The US11 gene of HSV-1 (strain F) was amplified by PCR using KOD plus polymerase (Toyobo, Osaka, Japan) from the pYEbac102  using the following primers: 5' CGGAATTCATGAGCCAGACCCAACC 3' and 5' ACGCGTCGACTACAGACCCGCGAGCCGT 3' as previously described. The purified PCR product was digested with Eco RI and Sal I (Takara, Dalian, China), and inserted into pET-32a (+) (Novagen, Shanghai, China) to generate a recombinant plasmid pET-32a-US11.
Expression of the His-tagged US11 protein
E.coli BL21 (DE3) was transformed with pET-32a-US11 and the transformant was inoculated into LB medium containing 50 μg/ml ampicillin and grown for 12 h at 37°C. The culture was transferred to fresh LB medium and grown at 37°C until the OD600 reached about 0.5. Then the recombinant protein was induced by isopropyl-β-D-thiogalactopyranoside (IPTG) at a final concentration of 1 mM for 4 h. The total bacterial lysates were analyzed by SDS-PAGE .
To increase the yield, the expression of the His-tagged US11 protein was optimized as previously described  at different temperatures (30°C and 37°C), different concentrations of IPTG (0.5, 1.0, 1.5 and 2.0 mM), and varying durations of induction (0, 1, 2, 3, 4, 5 and 6 h). Protein expression was assessed by SDS-PAGE.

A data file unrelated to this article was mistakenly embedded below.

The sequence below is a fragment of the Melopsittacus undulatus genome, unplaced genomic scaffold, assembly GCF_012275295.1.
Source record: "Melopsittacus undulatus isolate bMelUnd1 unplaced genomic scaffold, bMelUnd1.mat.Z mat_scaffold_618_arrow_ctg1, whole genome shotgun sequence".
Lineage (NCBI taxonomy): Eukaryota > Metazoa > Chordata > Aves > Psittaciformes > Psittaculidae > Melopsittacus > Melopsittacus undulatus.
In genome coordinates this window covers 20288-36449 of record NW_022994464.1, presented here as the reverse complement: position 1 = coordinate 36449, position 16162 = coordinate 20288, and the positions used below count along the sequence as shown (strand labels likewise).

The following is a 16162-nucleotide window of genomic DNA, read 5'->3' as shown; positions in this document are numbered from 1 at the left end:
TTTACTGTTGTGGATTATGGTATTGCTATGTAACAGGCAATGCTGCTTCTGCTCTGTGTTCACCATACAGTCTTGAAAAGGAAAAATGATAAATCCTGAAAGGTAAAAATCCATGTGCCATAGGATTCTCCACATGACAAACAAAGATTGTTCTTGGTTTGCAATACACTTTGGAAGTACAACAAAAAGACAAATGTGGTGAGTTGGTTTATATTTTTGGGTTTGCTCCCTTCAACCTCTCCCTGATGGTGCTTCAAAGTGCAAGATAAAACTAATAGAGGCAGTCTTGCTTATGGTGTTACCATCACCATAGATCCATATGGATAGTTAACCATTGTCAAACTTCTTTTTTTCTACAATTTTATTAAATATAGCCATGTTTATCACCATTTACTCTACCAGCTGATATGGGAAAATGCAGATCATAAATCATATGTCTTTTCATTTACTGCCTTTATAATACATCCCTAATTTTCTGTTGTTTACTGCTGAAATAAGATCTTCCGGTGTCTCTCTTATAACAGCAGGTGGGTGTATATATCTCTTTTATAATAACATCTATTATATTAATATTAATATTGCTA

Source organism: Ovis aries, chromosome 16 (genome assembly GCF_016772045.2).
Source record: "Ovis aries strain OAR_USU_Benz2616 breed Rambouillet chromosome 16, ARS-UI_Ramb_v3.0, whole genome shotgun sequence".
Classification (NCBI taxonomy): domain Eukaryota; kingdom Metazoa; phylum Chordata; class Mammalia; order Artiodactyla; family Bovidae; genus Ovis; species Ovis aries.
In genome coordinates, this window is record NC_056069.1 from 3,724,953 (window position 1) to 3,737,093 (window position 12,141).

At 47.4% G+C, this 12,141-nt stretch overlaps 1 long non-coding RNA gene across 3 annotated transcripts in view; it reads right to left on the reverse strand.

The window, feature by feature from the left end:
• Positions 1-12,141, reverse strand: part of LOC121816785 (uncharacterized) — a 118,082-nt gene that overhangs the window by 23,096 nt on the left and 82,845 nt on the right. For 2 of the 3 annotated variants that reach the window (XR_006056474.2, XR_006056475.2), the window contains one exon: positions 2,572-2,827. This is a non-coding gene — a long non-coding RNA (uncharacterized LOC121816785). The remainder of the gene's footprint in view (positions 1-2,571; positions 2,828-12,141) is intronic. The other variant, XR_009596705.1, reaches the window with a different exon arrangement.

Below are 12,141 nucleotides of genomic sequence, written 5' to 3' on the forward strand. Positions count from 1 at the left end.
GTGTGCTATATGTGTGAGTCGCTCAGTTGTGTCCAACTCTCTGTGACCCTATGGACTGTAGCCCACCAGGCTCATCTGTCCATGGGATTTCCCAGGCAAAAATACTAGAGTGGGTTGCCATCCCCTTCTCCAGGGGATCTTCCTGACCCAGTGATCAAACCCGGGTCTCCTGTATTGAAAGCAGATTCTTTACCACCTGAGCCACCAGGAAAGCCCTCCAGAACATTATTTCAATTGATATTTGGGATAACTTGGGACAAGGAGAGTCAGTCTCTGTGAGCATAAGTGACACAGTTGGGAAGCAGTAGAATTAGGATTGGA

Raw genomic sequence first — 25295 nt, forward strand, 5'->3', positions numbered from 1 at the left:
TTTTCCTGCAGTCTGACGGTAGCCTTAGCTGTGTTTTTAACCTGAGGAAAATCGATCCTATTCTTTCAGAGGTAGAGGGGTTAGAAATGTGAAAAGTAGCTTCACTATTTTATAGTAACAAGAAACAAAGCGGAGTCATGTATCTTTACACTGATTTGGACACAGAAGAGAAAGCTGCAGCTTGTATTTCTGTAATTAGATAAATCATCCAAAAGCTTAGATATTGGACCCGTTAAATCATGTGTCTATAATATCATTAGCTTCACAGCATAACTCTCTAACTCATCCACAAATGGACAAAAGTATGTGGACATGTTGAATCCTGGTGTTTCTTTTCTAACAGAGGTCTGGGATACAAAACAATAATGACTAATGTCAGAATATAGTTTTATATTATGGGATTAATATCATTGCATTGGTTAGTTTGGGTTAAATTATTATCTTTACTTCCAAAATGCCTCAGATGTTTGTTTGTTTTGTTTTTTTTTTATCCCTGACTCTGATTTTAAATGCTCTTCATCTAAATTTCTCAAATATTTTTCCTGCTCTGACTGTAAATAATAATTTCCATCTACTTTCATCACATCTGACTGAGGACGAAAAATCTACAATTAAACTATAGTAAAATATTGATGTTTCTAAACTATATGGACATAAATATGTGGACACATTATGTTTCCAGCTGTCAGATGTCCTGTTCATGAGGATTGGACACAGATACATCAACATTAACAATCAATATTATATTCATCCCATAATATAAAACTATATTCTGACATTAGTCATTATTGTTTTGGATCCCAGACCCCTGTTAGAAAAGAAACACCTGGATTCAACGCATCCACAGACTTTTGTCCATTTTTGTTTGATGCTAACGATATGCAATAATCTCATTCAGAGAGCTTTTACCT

Analysis of the solubility of the His-tagged US11 protein
The analysis was performed as previously described .
Purification and renaturation of the His-tagged US11 protein
The purification and renaturation of the His-tagged US11 protein were performed as previously described . After analysis by 12% SDS-PAGE, the yield of the purified His-tagged US11 protein was quantified by Coomassie (Bradford) Protein Assay Kit (Pierce, Beijing, China) .
Production of polyclonal antibody against the His-tagged US11 protein
The immunizations were performed as previously described , except that the His-tagged US11 fusion protein was used in this study.
Western blot was performed as previously described , except that the anti-US11 polyclonal antibody (1:800 dilution) was applied in this study.
Indirect immunofluorescent assay
Immunofluorescent assay was performed as previously described . However, the Vero cells were infected with the HSV-1 at a MOI of 1 and fixed 20 h after infection. Additionally, the anti-US11 polyclonal antibody at a dilution of 1:800 was applied in this study.
Dr. Yasushi Kawaguchi is gratefully acknowledged for the generous gifts pYEbac102.